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"At a time when schools are dominated by prescriptive standards, subject-centered coverage, and high-stakes testing, Learning to Change offers us a glimpse of a more hopeful and enriching pedagogy. I highly recommend this book for its pedagogical contribution and its political lessons." 'James Beane, professor, College of Education, National-Louis University
"In this optimistic and fine-grained study of learning to change, Andy Hargreaves and Lorna Earl graphically illustrate, with a degree of clarity rarely previously achieved, how the professional work of teachers mediates the translation of the new educational orthodoxy into sustained and enhanced levels of student learning." 'David Hopkins, professor and dean of education, University of Nottingham, UK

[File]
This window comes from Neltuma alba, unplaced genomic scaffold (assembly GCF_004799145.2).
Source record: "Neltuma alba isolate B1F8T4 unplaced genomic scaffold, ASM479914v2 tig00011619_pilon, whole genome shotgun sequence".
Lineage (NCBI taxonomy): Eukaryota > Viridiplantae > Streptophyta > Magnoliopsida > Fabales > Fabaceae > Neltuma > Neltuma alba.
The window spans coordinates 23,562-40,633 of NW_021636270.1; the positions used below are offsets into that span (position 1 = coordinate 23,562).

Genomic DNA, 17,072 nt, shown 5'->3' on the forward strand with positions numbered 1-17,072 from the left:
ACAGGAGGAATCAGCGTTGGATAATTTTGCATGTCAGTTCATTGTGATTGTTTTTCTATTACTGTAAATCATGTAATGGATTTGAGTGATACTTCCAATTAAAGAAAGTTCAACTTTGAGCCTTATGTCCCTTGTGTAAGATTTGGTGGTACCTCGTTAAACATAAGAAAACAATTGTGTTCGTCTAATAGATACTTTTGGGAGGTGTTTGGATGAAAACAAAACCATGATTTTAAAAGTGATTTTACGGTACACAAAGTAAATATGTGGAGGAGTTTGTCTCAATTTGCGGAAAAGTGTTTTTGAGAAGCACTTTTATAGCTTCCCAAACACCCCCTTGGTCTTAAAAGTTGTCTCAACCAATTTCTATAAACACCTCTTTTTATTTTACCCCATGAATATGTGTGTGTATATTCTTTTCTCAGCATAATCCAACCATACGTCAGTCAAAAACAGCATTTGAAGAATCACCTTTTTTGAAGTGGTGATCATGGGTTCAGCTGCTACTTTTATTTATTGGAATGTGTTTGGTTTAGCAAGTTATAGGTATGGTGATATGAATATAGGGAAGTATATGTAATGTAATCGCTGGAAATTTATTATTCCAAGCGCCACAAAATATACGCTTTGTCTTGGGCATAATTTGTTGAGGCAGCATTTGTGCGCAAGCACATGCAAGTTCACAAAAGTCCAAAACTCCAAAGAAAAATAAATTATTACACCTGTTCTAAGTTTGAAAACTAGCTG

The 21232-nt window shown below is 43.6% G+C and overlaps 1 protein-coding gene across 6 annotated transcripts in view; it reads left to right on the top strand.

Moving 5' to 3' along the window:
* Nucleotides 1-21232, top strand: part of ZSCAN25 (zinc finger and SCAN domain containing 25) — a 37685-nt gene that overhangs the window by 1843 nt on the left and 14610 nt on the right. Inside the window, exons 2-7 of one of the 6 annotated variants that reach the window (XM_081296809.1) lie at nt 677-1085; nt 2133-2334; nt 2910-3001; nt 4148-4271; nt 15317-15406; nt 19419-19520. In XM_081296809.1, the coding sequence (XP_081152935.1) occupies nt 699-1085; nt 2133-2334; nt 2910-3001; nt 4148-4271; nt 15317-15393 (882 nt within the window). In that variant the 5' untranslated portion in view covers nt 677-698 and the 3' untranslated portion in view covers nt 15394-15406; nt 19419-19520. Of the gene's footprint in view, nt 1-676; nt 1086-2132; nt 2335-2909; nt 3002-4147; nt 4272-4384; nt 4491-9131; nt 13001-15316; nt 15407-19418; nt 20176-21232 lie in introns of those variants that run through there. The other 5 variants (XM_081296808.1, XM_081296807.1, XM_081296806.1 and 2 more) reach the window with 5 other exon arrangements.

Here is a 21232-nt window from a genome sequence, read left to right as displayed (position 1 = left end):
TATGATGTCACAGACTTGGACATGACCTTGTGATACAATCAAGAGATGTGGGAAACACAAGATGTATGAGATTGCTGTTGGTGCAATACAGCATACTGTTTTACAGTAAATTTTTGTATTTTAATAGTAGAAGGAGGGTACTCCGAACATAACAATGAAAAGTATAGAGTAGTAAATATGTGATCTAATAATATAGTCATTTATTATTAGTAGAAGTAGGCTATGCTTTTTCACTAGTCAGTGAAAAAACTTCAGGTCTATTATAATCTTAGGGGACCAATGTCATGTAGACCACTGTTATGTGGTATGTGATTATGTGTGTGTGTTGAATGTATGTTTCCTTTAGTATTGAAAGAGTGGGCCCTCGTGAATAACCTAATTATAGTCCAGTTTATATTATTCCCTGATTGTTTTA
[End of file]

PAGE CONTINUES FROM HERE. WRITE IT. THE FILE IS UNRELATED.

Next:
"At last we have a book that get beneath the slogans of reform! In a compelling highly readable book the reader learns what supports and hinders teachers' struggle to create higher standards for their students. The authors go way beyond the technical and intellectual work of teaching recognizing the highly emotional cultural aspects of change. But this is no mere academic treatise, but rather a call to intelligent and informed action." 'Ann Lieberman, visiting professor at Stanford University and senior scholar, The Carnegie Foundation for the Advancement of Teaching
"Hargreaves and his colleagues have crafted a book that describes the harsh reality of change efforts at the level where true differences are made: the school and classroom levels. But more importantly, they outline the intellectual and emotional work that must be done for these efforts to succeed. Showing that there is no substitute for clear thinking, careful planning, and hard work, they demonstrate what is needed for deep and abiding change in schools." 'Thomas R. Guskey, professor of Educational Policy Studies and Evaluation, University of Kentucky
Introduction: The New Educational Orthodoxy.
THE SUBSTANCE OF CHANGE.
Standards and Outcomes.
THE PROCESS OF CHANGE.
The Intellectual Work of Change.
The Emotional Work of Change.
Supporting and Sustaining Change.
Conclusion: Learning to Change.